Lost Classics: The Unbelievable Truth (Hal Hartley, 1989)

May 14, 2013


1989’s Sex, Lies and Videotape (Steven Soderbergh) is often treated as the poster boy for discussions of the boom in American independent cinema, a wave that emerged at the end of the eighties and flourished for much of the early to mid-nineties. Soderbergh would eventually work a balance between more mainstream Hollywood efforts and smaller features with greater artistic freedom afforded by monetary success. Richard Linklater and Gus Van Sant, other prominent names of the American indie wave, would also venture down similar paths in their careers. One filmmaker who would not do this was Hal Hartley, a director whose debut feature The Unbelievable Truth also premiered in 1989. Though never gaining the same mainstream attention the others did early on, Hartley still had fairly outspoken support for much of the subsequent decade, only for the followers to rapidly diminish since, his name and filmography fading into relative obscurity in comparison to his so-called peers.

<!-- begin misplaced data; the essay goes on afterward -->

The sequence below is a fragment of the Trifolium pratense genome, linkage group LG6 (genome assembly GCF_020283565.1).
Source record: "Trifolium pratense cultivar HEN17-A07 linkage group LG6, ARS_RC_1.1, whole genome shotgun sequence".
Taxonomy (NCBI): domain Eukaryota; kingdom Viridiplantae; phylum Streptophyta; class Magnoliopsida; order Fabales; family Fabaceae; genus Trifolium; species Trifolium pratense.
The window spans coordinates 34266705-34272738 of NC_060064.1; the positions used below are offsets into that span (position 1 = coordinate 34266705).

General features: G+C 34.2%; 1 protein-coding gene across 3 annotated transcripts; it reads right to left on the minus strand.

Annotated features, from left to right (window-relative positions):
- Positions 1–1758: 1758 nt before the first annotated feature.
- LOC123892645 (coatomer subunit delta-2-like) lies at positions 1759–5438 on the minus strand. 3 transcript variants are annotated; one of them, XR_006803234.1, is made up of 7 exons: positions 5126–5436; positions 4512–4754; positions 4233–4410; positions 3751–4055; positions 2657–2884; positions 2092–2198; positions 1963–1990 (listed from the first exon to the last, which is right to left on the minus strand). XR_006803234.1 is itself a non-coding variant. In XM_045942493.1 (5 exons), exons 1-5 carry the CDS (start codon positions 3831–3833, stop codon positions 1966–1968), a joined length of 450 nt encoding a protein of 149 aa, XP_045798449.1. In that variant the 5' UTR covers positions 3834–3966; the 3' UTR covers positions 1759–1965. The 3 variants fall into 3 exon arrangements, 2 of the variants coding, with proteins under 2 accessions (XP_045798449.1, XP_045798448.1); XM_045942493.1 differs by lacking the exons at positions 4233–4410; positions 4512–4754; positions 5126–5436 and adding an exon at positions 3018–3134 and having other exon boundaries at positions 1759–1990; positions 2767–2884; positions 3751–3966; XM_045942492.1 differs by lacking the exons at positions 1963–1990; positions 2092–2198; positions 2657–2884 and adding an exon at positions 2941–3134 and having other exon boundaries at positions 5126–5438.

The films of Hal Hartley are of a notably mannered style. Though the majority of his filmography is by no means inaccessible, his writing and directing rhythms aren’t easily transferable to broader fare, and, perhaps explaining his lack of crossover success, he has yet to try doing so. Hartley has not stopped making films, but they are few and far between, and he has had to rely on crowd-funding for the completion of his most recent feature Meanwhile. His faded fortunes are a crying shame, but a re-emergence in profile has begun to take effect through recent critical re-evaluation via the home video releases…

Full feature for The Big Picture here


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